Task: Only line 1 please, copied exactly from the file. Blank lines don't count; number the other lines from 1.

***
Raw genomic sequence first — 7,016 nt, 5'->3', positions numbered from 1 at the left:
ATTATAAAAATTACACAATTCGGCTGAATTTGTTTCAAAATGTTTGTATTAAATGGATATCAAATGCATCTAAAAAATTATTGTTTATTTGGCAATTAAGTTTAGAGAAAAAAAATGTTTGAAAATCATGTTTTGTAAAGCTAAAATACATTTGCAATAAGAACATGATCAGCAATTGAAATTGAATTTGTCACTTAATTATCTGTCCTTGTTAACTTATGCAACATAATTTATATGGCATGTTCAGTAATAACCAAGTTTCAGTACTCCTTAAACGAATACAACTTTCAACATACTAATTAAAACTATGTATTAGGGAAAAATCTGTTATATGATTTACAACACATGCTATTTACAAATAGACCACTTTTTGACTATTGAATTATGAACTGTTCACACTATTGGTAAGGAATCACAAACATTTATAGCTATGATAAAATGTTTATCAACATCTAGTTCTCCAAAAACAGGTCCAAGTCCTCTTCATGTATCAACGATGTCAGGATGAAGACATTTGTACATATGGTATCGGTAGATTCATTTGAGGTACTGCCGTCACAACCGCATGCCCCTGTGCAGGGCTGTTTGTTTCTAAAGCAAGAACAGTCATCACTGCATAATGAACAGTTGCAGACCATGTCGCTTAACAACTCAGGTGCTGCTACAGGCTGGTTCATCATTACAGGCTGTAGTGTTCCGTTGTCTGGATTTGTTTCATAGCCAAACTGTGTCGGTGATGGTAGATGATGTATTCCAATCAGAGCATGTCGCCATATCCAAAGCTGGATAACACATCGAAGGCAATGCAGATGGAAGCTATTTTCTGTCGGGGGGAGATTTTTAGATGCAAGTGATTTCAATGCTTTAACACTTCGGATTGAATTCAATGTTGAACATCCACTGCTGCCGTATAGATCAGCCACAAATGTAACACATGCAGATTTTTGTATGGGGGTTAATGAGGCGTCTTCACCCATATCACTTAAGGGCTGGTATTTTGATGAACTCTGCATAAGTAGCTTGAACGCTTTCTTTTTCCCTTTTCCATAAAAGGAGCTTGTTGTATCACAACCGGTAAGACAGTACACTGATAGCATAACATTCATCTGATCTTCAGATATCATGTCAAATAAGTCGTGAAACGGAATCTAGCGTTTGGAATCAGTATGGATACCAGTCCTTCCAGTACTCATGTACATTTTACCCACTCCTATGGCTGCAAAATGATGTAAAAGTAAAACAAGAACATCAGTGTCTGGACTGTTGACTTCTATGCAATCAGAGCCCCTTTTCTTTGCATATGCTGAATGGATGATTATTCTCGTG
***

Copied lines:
Raw genomic sequence first — 7,016 nt, 5'->3', positions numbered from 1 at the left: